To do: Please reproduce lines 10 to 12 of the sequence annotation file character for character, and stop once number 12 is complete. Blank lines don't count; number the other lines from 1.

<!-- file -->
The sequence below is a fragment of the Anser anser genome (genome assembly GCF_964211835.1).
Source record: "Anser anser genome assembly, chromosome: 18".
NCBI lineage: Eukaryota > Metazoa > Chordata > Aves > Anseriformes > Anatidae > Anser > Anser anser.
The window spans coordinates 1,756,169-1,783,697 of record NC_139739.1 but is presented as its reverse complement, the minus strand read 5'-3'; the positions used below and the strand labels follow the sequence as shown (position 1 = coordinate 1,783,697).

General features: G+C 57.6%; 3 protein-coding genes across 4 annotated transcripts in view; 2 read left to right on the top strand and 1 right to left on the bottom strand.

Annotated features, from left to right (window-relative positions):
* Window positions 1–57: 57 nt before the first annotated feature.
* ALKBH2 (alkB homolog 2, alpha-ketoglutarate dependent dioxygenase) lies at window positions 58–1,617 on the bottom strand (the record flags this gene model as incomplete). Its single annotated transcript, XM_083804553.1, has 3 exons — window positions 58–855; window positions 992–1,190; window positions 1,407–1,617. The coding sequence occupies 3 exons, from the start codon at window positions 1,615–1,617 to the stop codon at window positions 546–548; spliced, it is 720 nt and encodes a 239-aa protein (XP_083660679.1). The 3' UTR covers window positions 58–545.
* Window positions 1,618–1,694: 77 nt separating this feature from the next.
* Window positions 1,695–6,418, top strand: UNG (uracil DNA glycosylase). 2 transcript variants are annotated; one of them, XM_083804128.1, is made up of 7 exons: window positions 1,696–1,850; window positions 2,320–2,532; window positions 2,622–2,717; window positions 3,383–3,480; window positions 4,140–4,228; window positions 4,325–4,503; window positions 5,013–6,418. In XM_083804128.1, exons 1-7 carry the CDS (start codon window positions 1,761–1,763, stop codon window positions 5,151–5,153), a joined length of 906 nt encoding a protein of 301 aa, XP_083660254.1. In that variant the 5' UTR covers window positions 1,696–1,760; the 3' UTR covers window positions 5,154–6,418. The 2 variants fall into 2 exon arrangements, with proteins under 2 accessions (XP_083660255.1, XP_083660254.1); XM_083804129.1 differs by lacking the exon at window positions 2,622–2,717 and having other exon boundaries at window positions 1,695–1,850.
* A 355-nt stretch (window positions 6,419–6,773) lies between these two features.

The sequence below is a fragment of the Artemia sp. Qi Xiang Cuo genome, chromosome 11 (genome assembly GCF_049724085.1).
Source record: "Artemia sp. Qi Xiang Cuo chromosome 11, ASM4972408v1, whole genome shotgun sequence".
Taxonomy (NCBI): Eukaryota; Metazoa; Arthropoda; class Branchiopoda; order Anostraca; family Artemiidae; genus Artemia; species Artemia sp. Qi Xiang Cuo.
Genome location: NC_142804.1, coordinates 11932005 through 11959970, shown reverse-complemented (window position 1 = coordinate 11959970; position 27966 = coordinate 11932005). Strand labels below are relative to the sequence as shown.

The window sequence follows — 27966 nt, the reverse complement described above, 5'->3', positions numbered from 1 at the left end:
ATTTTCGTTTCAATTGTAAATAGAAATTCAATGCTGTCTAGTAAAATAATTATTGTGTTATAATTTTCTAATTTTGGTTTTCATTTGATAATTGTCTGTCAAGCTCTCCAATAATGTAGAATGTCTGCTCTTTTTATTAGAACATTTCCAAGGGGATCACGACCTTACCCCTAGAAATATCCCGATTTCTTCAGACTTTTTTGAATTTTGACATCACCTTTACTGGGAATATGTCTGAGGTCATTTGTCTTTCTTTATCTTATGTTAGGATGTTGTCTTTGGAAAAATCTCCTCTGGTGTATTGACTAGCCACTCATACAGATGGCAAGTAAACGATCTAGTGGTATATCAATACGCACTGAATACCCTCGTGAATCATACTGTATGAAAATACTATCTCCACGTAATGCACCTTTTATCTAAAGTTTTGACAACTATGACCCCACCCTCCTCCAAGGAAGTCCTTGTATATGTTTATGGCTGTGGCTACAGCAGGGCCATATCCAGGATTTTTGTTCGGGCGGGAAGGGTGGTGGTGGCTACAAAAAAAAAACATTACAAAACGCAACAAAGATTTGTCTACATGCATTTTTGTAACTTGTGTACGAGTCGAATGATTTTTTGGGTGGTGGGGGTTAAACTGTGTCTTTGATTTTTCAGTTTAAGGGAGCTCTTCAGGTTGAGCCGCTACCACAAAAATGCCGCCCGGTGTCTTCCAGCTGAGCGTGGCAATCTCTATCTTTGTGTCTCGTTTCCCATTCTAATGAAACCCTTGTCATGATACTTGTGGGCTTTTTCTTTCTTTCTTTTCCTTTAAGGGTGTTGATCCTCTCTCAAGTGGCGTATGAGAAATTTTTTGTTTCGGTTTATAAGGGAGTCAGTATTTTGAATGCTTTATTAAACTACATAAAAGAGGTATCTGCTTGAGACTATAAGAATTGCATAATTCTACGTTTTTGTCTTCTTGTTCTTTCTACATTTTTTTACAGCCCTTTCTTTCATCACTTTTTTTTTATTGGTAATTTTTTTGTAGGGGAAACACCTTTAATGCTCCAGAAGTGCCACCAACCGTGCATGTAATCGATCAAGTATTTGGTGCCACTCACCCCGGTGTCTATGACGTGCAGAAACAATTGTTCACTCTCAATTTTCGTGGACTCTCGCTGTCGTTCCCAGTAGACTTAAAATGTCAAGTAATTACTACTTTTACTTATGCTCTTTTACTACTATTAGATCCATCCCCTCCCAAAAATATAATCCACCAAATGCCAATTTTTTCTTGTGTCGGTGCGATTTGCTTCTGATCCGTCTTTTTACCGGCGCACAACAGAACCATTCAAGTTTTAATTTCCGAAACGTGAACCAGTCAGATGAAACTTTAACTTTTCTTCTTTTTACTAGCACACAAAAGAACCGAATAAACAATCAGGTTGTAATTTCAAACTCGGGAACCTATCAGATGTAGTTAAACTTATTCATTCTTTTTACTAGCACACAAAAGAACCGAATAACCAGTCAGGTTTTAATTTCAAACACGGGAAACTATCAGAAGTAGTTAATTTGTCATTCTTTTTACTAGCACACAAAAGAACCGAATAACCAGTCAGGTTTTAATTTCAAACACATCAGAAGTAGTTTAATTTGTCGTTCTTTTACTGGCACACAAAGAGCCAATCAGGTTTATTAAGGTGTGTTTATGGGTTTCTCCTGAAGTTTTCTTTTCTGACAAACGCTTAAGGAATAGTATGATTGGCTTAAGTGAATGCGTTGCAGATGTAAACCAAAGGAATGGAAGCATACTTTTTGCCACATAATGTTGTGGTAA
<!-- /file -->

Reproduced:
* Window positions 1,695–6,418, top strand: UNG (uracil DNA glycosylase). 2 transcript variants are annotated; one of them, XM_083804128.1, is made up of 7 exons: window positions 1,696–1,850; window positions 2,320–2,532; window positions 2,622–2,717; window positions 3,383–3,480; window positions 4,140–4,228; window positions 4,325–4,503; window positions 5,013–6,418. In XM_083804128.1, exons 1-7 carry the CDS (start codon window positions 1,761–1,763, stop codon window positions 5,151–5,153), a joined length of 906 nt encoding a protein of 301 aa, XP_083660254.1. In that variant the 5' UTR covers window positions 1,696–1,760; the 3' UTR covers window positions 5,154–6,418. The 2 variants fall into 2 exon arrangements, with proteins under 2 accessions (XP_083660255.1, XP_083660254.1); XM_083804129.1 differs by lacking the exon at window positions 2,622–2,717 and having other exon boundaries at window positions 1,695–1,850.
* A 355-nt stretch (window positions 6,419–6,773) lies between these two features.

The sequence below is a fragment of the Artemia sp. Qi Xiang Cuo genome, chromosome 11 (genome assembly GCF_049724085.1).